As was expected, Canada and the United States will meet in the gold medal game of the women's ice hockey tournament at the 2014 Sochi Olympics.
Both teams qualified for the championship round with victories on Monday, and will be meeting in the gold medal game for the second consecutive Winter Games, as well as the fourth time since women's ice hockey was added to the Olympic slate in 1998.
The United States won the inaugural gold medal with a victory over Canada in '98, and has medaled at every subsequent tournament, which includes two silver medals (2002, 2010) and a bronze (2006). Canada has appeared in every gold medal game and has captured gold in the last three consecutive tournaments.
Here's a look at Monday's results:
The United States' lone bronze medal came after Sweden defeated the Americans to advance to the 2006 final. History would not repeat itself, as Team USA held Sweden to one shot in the first period alone and finished the game outshooting the Swedes 70-9.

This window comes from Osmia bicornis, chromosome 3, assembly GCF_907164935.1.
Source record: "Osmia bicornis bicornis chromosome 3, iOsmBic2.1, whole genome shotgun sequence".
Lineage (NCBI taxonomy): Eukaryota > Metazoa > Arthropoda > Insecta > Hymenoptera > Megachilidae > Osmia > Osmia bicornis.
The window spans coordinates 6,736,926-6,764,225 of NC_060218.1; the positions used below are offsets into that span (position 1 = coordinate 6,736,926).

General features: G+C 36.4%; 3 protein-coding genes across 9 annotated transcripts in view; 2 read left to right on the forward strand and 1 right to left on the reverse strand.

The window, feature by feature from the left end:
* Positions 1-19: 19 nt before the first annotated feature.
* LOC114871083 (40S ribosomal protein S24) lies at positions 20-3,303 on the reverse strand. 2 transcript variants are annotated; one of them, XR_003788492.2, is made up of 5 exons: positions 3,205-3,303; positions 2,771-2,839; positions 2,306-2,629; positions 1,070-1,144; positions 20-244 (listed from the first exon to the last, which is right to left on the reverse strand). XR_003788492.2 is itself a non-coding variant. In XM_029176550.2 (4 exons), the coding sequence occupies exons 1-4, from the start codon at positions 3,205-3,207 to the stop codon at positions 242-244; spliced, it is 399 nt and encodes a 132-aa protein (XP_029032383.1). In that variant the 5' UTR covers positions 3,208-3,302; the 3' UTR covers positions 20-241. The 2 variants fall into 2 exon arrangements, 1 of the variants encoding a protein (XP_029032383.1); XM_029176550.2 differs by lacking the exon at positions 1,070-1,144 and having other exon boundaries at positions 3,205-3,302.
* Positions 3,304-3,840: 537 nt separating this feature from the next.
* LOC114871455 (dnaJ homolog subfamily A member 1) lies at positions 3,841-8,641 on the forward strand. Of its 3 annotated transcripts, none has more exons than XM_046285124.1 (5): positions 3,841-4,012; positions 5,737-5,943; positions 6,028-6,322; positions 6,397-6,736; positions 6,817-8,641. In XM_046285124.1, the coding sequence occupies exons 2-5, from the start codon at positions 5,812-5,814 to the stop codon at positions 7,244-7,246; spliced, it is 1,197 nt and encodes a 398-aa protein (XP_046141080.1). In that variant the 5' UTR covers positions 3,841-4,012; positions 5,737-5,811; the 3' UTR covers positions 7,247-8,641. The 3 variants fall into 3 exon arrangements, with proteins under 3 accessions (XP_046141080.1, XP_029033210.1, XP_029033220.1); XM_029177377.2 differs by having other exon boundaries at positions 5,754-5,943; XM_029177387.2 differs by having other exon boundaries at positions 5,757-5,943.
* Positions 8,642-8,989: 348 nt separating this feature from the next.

The United States opened the scoring with a goal from Alex Carpenter, which was quickly followed by a tally from Kacey Bellamy. Amanda Kessel finished out the scoring in the first to give the United States a 3-0 lead heading into the first intermission. Monique Lamoureux and Megan Bozek added two more goals in the second, while Brianna Decker closed out USA's scoring in the third.
Sweden's lone tally came from Anna Borgqvist in the third period.
Canada was expected to win this game, sure, but the stellar play of the Swiss was an exciting development that made this contest much closer than anyone would have ever predicted. The Canadians rattled off three goals in the first over the span of four minutes, which appeared to be the beginnings of a route.
However, Switzerland's goaltender, Florence Schelling, stole the show and kept her club in the remainder of the contest. Schelling registered 32 consecutive saves in the final 40 minutes of play and finished the contest with 45 saves on 48 shots. Canada's goaltender, Shannon Szabados, also amassed a spectacular performance, which included several key saves to maintain Canada's lead. She finished the game with 21 saves on 22 shots.
Canada's Natalie Spooner opened the scoring and finished the game with two goals, including the game-winner. Melodie Daoust also scored a goal for Canada.
Switzerland's lone goal came from Jessica Lutz on a second-period power play.